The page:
We love all travel and after more than a year without a foreign holiday, we’ll never again take a destination for granted. That said, there are some tourist attractions that just fall a tiny bit short of the mark. Whether it’s iconic artworks overshadowed by camera-toting crowds or questionable statues that don’t quite meet with the anticipation; here are seven of the world’s most disappointing tourist attractions that we won’t be rushing back to see when the world reopens.
The Little Mermaid – Copenhagen
When it comes to Denmark’s Little Mermaid, the emphasis is undoubtedly on the word ‘little’. The statue, inspired by a Hans Christian Andersen fairy tale, is located shore side on Langelinie Pier and is, shall we say, much smaller in person.
Chinatown – San Francisco
It is marketed as the largest Chinatown outside of Asia but those looking for an authentic experience may be disappointed. If you’re looking for ‘Made in China’ souvenirs, extremely glitzy lamps or garden benches with a stone dog and child waiting to accompany you either end, you’ll love it, otherwise we would recommend ending your walk at the entrance gateway.
The Guinness Factory – Dublin
Dublin is an amazing city and one of our favourite destinations on any British Isles mini cruise itinerary, but the home of its biggest export left us slightly underwhelmed. The 360 degree view from the Gravity Bar is spectacular, showing Dublin in all of its glory, but elsewhere the museum feels a little too cold and corporate for our liking. Guinness lovers should enjoy theirs in a good old Dublin boozer instead, whilst whisky fans should head to the Jameson factory for a more authentic experience and a cracking Jameson and ginger ale cocktail at the end. You’ll even have the chance to become a certified whisky tester along the way.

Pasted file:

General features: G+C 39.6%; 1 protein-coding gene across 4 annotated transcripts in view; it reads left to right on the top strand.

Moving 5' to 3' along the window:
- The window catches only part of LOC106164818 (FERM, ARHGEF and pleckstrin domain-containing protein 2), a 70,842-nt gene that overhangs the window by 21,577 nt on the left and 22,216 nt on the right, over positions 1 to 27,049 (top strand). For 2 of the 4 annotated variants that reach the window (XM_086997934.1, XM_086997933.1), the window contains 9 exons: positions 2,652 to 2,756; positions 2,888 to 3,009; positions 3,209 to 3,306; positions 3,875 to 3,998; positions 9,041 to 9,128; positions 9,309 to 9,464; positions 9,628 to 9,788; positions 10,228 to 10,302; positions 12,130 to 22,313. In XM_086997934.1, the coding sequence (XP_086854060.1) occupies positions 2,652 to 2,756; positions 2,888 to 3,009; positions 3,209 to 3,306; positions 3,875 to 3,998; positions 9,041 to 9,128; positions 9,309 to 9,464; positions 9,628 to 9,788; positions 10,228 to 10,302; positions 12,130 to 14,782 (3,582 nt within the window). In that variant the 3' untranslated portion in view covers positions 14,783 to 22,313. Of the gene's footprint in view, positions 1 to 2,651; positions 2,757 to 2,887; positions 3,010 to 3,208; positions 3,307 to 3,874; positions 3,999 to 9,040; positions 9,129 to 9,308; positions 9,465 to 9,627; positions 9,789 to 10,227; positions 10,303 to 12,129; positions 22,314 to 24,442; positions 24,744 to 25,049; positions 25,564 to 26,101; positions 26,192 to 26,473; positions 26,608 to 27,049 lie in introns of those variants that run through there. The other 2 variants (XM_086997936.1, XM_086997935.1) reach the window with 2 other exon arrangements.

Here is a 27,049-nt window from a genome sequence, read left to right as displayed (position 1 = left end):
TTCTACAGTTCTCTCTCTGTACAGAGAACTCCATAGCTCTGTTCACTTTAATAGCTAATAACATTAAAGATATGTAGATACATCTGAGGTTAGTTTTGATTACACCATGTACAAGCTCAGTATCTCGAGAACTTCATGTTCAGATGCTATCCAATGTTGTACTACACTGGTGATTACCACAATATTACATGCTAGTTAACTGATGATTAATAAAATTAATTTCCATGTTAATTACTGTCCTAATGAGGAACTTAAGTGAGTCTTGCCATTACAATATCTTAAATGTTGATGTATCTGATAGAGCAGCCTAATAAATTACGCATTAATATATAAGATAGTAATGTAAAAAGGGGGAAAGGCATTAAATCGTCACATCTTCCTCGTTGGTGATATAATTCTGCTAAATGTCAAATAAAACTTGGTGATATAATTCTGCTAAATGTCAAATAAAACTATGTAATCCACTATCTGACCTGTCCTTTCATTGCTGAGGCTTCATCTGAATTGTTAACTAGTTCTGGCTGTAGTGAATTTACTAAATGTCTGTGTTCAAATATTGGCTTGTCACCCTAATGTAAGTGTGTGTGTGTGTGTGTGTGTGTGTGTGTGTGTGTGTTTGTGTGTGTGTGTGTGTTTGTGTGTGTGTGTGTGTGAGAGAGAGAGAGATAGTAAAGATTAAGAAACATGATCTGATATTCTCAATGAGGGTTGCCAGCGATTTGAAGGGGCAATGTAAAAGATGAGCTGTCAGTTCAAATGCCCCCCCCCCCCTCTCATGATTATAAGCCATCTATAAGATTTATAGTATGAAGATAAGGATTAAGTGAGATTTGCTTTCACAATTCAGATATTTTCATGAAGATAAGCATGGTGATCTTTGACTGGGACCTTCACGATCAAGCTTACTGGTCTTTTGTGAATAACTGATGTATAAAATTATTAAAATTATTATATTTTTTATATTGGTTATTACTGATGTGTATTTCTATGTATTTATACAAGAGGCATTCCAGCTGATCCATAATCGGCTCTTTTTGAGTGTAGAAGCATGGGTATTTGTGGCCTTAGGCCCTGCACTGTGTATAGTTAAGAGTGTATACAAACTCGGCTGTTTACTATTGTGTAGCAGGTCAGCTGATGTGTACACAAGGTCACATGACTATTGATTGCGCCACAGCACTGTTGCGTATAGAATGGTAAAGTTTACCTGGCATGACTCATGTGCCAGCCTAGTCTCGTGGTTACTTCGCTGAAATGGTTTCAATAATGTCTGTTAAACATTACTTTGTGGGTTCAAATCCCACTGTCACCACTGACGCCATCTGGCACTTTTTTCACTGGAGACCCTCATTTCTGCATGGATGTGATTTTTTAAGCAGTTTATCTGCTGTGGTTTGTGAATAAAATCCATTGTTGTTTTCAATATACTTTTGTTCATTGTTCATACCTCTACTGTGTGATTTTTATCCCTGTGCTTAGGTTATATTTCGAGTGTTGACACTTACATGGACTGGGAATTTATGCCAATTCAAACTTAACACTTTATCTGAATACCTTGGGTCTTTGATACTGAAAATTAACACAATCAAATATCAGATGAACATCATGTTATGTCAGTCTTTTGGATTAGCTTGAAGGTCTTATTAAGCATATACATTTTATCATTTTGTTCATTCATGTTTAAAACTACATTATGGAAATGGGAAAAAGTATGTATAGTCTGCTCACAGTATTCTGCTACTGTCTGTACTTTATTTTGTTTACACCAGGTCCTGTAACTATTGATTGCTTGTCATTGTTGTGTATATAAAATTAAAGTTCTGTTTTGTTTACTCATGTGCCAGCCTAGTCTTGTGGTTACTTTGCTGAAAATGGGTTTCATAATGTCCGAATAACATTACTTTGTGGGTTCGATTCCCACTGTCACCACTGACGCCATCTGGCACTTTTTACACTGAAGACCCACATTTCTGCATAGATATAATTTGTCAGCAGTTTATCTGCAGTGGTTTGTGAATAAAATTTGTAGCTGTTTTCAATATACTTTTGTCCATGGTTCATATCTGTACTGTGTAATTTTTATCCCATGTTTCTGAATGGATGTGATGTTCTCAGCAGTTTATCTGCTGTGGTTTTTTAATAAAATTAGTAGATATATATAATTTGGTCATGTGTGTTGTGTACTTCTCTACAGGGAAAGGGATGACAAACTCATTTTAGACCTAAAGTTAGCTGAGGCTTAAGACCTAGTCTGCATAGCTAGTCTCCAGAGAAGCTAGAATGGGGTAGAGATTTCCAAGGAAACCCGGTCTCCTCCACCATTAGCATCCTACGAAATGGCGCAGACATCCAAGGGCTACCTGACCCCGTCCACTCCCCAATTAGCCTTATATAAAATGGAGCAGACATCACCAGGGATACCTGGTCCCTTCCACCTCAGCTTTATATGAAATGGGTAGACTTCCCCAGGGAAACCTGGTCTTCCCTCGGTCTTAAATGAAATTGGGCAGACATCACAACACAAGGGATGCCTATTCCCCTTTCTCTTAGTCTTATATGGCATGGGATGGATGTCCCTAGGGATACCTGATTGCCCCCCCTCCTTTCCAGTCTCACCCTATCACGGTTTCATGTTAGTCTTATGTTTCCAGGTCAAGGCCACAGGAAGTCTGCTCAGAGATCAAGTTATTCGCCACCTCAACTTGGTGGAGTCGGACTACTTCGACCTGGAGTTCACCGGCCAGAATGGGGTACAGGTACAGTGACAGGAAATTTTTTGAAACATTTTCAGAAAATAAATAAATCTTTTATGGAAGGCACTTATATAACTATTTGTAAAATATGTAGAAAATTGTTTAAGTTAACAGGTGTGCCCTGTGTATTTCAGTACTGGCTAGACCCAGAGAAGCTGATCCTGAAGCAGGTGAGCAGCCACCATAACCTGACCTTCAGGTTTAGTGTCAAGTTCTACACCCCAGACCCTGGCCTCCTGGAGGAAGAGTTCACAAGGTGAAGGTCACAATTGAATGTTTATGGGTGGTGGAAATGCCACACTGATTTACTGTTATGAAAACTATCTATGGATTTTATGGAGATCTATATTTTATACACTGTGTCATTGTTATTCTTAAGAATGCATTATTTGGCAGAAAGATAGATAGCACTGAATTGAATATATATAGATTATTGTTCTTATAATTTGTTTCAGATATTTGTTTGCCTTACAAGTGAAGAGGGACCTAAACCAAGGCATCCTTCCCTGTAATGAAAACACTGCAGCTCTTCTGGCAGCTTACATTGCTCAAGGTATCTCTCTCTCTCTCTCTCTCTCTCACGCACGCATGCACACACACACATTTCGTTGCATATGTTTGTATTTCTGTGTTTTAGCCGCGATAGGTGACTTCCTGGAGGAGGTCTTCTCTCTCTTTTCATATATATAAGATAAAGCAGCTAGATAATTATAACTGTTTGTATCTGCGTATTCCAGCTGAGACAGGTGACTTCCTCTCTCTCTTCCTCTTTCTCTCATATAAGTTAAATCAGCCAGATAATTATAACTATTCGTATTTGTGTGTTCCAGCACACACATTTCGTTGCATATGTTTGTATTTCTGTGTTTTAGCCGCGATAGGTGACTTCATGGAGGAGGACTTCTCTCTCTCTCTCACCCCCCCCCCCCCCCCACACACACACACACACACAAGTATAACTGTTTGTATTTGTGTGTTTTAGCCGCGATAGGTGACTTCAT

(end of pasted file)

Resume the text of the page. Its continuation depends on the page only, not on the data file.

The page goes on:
The Mona Lisa – Paris
We aren’t questioning Leonardo da Vinci’s artistic abilities for a second but there’s something about the way the Mona Lisa is displayed in Paris’ Louvre Museum that renders it a little disappointing. Framed by an expanse of space and surrounded by a smart-phone toting crowd desperate to bag a selfie with the world’s most parodied artwork, the 77cm x 53cm painting looks a little lost amidst the melee.
Photo credit: thinkrorbot
The Giza Pyramids – Egypt
Egypt is home to over 100 pyramids and since school we’ve been shown pictures of them against a sultry purple sky, surrounded by golden sands. Sadly, the reality is somewhat less appealing. Whilst undoubtedly still a miraculous feat of ancient engineering and worthy a visit, the ambience of these impressive structures is tainted by an abundance of rubbish in the surrounding area and determined vendors pushing their wares on unsuspecting tourists.
The Equator – Ecuador
At almost 100ft tall, the Mital del Mundo – ‘Middle of the World’ – is an unquestionably impressive marker of Ecuador’s proudest feature, the Equator. The only problem is that it was erected in the wrong place, with the monolith built several hundred feet to the away from where GPS technology has indicated that the Equator actually sits.
Manneken Pis – Brussels
Manneken Pis means Little Man Pee in the Dutch dialect of Marols and it adequately describes the stature of Brussels’ most famous resident. A look of confusion tends to wash over the faces of those who arrive at the Manneken Pis, when presented with a rather petite bronze sculpture of a naked boy urinating into a fountain.
Have you ever found yourself underwhelmed by a tourist attraction you’ve waited a lifetime to visit? Let us know!